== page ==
Our guest this week is magazine-enthusiast and expert Jeremy Leslie, the founder of editorial-design resource MagCulture. He talks us through the journey that led him to turning his passion project into a full-time pursuit, gives us his thoughts on the industry’s current landscape, and what makes for exemplary editorial design.
Jeremy Leslie is a man of many hats. Having started out as a designer and art director for Time Out, the now-defunct magazine Blitz, and creative director for content marketing agency John Brown Media, his work has since expanded into writing and editing, event curation, speaking and hosting.
This is all part of running MagCulture, a platform set up as a blog nearly 13 years ago, and now comprises an online journal, a physical shop in central London, regular in-store events, a design studio and ModMag, an annual conference hosted in both the US and the UK.
We started our wide-ranging conversation by going back to the beginning of Jeremy’s path – to school, where he recalls an inspiring art teacher who encouraged him to follow his interest in image-making. “My academic failures were matched by the enthusiasm and support I had from the art department,” he says.
“I became really interested in magazines as mirrors of society and the times they were published into.”
After studying at London College of Printing (now LCC), Jeremy began his design career at an iconic time for independent magazines in the UK. It was the mid-eighties, and youth culture titles such as The Face, i-D and Jeremy’s old workplace, Blitz, were flying the flag for bold and fearless editorial – paving the way for many more. It was inevitably this time that cemented Jeremy’s love for the printed magazine.
Moving on to serve as a creative director at John Brown Media, Jeremy oversaw the production of a multitude of titles, primarily major brands, including Waitrose and Sky. But beyond his day job, Jeremy began making more of his enthusiasm for magazine culture, which eventually turned into his full-time occupation.
“I became really interested in magazines as mirrors of society and the times they were published into. I began to develop a role commentating on magazines as well as actively making them. Off the back of that I started to blog which quickly built an audience, and I would also get invited to speak at various conferences.”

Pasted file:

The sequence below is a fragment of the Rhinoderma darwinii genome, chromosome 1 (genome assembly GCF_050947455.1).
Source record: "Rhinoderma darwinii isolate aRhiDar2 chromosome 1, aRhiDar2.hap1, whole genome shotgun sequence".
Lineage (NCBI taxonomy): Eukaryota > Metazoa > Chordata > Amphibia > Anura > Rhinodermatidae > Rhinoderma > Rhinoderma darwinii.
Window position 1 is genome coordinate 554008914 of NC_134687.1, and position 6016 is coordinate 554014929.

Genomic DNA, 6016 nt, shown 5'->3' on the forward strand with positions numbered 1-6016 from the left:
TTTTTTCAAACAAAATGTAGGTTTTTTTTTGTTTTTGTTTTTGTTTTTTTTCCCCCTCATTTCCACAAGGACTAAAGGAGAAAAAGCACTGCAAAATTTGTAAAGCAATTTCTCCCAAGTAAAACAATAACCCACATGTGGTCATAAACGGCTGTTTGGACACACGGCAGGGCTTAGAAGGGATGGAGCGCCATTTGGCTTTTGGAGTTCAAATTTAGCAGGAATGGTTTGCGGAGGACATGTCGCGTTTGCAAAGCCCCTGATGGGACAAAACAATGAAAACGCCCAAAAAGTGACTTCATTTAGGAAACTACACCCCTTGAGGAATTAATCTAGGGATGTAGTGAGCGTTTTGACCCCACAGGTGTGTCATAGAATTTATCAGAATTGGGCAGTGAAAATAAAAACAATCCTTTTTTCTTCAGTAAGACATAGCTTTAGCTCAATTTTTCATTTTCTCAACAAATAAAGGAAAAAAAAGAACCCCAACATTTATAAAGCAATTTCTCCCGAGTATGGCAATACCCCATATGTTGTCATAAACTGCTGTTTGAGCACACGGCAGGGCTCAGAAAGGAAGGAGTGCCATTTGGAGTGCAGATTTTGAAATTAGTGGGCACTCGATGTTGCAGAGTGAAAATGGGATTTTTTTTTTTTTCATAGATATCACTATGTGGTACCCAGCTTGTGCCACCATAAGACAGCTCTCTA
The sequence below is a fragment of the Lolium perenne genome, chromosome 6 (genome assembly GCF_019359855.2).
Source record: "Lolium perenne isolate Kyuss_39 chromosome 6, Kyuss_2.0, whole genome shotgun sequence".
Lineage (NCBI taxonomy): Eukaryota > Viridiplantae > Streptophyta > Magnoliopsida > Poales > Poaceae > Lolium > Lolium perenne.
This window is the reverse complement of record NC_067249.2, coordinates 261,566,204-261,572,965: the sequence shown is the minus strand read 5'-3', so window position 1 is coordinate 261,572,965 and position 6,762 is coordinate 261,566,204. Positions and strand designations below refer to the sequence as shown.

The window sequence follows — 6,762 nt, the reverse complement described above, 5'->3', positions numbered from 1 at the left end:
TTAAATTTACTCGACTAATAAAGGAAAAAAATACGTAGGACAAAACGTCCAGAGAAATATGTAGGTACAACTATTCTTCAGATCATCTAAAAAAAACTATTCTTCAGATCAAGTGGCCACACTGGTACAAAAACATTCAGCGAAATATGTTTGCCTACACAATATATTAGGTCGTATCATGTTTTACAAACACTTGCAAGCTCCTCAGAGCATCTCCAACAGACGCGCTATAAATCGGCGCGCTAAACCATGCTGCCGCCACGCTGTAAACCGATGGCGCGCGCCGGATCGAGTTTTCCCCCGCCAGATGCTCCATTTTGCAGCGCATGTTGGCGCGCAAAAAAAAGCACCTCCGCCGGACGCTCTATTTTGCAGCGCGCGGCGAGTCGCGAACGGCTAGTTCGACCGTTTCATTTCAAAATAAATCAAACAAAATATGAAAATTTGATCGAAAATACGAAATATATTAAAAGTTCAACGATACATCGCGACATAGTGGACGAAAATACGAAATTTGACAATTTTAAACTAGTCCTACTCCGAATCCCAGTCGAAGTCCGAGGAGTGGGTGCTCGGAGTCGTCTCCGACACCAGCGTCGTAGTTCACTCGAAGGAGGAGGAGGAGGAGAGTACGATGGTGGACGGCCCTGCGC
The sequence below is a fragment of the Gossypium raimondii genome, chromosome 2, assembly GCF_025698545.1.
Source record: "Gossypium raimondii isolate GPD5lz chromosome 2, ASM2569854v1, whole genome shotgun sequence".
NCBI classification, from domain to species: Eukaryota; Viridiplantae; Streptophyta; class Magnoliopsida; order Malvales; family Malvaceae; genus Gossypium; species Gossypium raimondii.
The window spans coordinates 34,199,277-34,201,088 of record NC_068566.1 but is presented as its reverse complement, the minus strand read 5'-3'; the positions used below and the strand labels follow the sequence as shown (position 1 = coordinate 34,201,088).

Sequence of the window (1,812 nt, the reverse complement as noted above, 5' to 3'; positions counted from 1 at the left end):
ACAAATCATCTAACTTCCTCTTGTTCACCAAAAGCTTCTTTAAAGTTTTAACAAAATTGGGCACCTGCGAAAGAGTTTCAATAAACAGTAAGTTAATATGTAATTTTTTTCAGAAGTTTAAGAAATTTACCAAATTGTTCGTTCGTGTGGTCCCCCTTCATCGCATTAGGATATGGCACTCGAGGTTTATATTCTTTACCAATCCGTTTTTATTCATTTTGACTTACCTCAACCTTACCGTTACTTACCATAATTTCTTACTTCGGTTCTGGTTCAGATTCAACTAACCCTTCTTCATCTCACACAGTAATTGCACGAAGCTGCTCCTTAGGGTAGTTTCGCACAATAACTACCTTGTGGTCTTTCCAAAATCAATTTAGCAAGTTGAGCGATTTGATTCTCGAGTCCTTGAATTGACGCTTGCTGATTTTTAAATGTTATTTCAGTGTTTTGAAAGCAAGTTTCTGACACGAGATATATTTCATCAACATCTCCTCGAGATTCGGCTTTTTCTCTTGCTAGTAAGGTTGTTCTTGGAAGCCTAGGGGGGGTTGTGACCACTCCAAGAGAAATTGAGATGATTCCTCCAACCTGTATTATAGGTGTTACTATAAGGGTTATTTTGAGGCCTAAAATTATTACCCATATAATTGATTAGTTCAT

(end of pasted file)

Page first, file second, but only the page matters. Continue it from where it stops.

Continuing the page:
“I think it’s a really special time for magazines at the moment, and it has been for the last 20 years.”
In the face of recent news about redundancies and closures within the publishing world, we asked Jeremy where he sees the industry currently. “In my lifetime I’ve seen a huge boom followed by the bust,” he shares.
“The free model is failing and there are redundancies being made. There is a value system that means, especially now, people want good content and they’re willing to pay for it. [But] print has an advantage as the paywalls go up. When I buy it I can share it with as many people as I want.”
But in spite of that, Jeremy also affirms that it’s still an exciting moment for independent publishing.
“I think it’s a really special time for magazines at the moment, and it has been for the last 20 years. There’s an irony in that: Just at the point that everyone was talking about how the business model of printed magazines was failing, the technology made it much easer to set up a magazine of your own. It’s now cheaper than ever for an outsider to come in and start playing with it. Alongside that people have the access to do the same on digital [to promote it].”
The MagCulture shop
The MagCulture shop
Check out MagCulture’s next event The Flatplan, featuring celebrated editors and designers, for a masterclass in magazine-making.